Is it time to visit Taiwan? Yes, it is – and here are the finest cities to explore besides Taipei.
We love packing our bags and making a trip to East Asia – Japan, South Korea, and Hong Kong are some of our favourite travel destinations. One country that has us in a permanent chokehold is Taiwan. There are just so many things to see and do here, from discovering temples and museums to chowing down glorious street food at the night markets. So we’ve compiled a travel guide to Taiwan with the top cities worth adding to your itinerary.
Taiwan travel guide: Best cities you should visit
Located in southern Taiwan, Kaohsiung is the country’s third largest city and is known for being an industrial hub. Today, it has transformed into a global metropolis with laidback vibes, contemporary art, and scenic views of the port. It’s also a bike-friendly city, with numerous cycling paths within the parks.
You must check out the Dome of Light, which can be found at Formosa Boulevard Station (aka one of Taiwan’s most beautiful MRT stations). This public art installation comprises over 4,500 coloured glass pieces covering 660 square metres. Created by renowned Italian artist Narcissus Quagliata, Dome of Light tells the story of human life in four themes: water, earth, light, and fire. A little bit like Avatar Aang, but not quite.
When you’re done, make your way to Lotus Pond, which is surrounded by impressive Buddhist temples and monuments, including the Spring and Autumn Pavilions. There are the Dragon and Tiger Pagodas here too – it’s said that you can reverse your fortune or gain more luck by running directly into the dragon’s mouth and out of the tiger’s. No harm trying, right?
Enjoy a lovely stroll along the 15-kilometre Love River, which is littered with cool cafes and runs all the way to Kaohsiung’s port. Be sure to reach Glory Pier, situated at the east end of the river, when the sun goes down. Here’s where you can watch a laser light show.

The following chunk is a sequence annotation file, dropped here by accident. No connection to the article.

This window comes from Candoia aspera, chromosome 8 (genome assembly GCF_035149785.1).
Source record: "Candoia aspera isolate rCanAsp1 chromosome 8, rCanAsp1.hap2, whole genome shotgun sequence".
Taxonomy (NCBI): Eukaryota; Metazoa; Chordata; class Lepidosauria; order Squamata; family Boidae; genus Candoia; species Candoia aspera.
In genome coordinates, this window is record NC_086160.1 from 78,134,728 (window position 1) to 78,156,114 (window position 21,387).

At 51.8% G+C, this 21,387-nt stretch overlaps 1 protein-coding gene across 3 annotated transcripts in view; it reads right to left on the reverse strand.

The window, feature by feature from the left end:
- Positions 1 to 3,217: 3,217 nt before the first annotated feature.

What’s the most populated city in Taiwan? That would be Taichung, which sits on the west coast. If you’re aware of your bubble tea history, you’ll know this city is where everyone’s favourite milk tea was created. So, it goes without saying that you should pop over to Chun Shui Tang, one of the teahouses that originated the drink.
Street art fans, you’ll have a ball of a time pointing out all the cool murals Taichung has to offer. We never fail to drop by Rainbow Village, chockful of vibrant paintings and uplifting images. Every spot is a good place to capture photos for the ‘gram! Don’t miss Painted Anime Lane, a funky little alleyway filled with artwork of familiar childhood favourites like the Mario Brothers, Angry Birds, Pokemon, and even Mr Bean!
Want more interesting attractions? Well, here are a few places to note: Carton King Creative Park, an aesthetically pleasing site where everything’s made of paper; Zhong She Flower Market, a ginormous floral field with various blooms and props such as a windmill and a carriage; and the 921 Earthquake Museum, a memorial showcasing one of the worst natural disasters to hit the country.
Of course, we have to mention Sun Moon Lake. Located in Nantou County, this famous alpine lake is designated as one of Taiwan’s national scenic areas and a top place to visit. Forget the hustle and bustle of the city and spend a full day cycling around and taking in the breathtaking scenery, hike up Maolan Mountain, and visit Wenwu Temple.
Head southwest and visit Tainan, the oldest city in Taiwan and the country’s former capital. Here’s where you can discover rich history, culture, and tradition, gorgeous natural beauty, and iconic landmarks. This is a charming destination that we have to include in our travel guide to Taiwan.
First up: Chihkan Tower, built in 1962 by the Dutch and originally known as Fort Provintia. Explore the beautiful courtyard, where you can see nine stone turtles that symbolise longevity and strength, as well as a broken-legged stone horse. Inside, you’ll find artefacts and learn more about the landmark’s history. Don’t forget to make a wish on the second tower’s upper floor!